Caching

Caching is a fundamental building block of a good shopping experience. Combined with streaming server-side rendering, caching ensures that buyers get the quickest response possible while also displaying the latest data.

Hydrogen provides two mechanisms for cache within applications:

Hydrogen also includes default values for each mechanism.

Cache options

Each mechanism accepts the same cache options API based on the Cache-Control HTTP Header:

Name Description
maxAge Correlates with the max-age cache control header. Instructs the cache how long to store an entry.
staleWhileRevalidate Correlates with the stale-while-revalidate cache control header. Instructs the cache how long after an entry’s max-Age is acceptable to serve a stale entry. Another request for fresh data is made in the background.
private Defaults to false. Correlates with the private cache control header. If private is set to true, then the entry is cached in a user’s browser but not at the hosting or edge layer. This is useful for private or customized data.
noStore Defaults to false. Correlates with the no-store cache control header. If noStore is set to true, then the entry is prevented from being cached at any layer. This is useful for private or time-sensitive data.

Sub-request caching

While rendering a page in your Hydrogen app, it’s common to make one or more sub-requests to Shopify or other third-party data sources within server components. You should use sub-request caching to keep pages loading quickly for end-users. The following example shows how to implement useShopQuery for Shopify Storefront API queries:

The following example shows how to implement useQuery for third-party requests:

When the cached entry becomes stale, if the age of the entry is still within the stale-while-revalidate window, then the stale version is returned and a new version is generated in the background.

Full-page caching

In addition to sub-request caching, it’s helpful to cache the entire page response at the network edge and in the browser. This is the most useful for pages without dynamic or personalized data, like marketing pages or blog content.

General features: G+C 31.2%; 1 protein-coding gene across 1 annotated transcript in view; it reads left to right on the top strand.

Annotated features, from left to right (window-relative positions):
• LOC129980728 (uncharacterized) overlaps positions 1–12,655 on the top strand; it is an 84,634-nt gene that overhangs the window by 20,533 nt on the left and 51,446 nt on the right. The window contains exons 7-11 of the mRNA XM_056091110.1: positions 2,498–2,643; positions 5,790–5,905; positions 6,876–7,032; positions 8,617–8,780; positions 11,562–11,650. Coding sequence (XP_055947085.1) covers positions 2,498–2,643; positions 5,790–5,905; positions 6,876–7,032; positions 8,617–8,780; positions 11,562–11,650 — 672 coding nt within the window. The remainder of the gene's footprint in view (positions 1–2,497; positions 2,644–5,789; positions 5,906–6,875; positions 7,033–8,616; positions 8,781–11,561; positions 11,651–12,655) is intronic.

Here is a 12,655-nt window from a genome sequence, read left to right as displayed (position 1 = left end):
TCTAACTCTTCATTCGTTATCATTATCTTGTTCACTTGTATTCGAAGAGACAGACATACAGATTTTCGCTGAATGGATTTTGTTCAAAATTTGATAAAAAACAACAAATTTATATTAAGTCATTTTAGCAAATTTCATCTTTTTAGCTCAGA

To modify full-page caching options, use the response property passed to the page server component:

Default values

Hydrogen provides sensible defaults for all sub-requests and full-page requests cache options.

By default, each sub-request receives the following cache options:

By default, each full-page receives the following cache options:

Caching in development

Caching is disabled by default during development.

To enable sub-request caching using an in-memory store, pass devCache: true to the second parameter of the Hydrogen Vite plugin:

You can also preview the full-page caching headers in the network tab of your browser’s developer tools. The response header used is cache-control-preview.

A screenshot of the response headers

Caching in production

Sub-request caching uses an instance of Cache passed to the entry point.

For Worker-based runtimes, you can provide a cache option to handleEvent:

For Node.js-based runtimes, you can provide a cache option to hydrogenMiddleware:

Full-page caching is powered completely by cache-control headers on the Hydrogen response. This means the network edge as well as the user’s browser is responsible managing full-page cache.

Next steps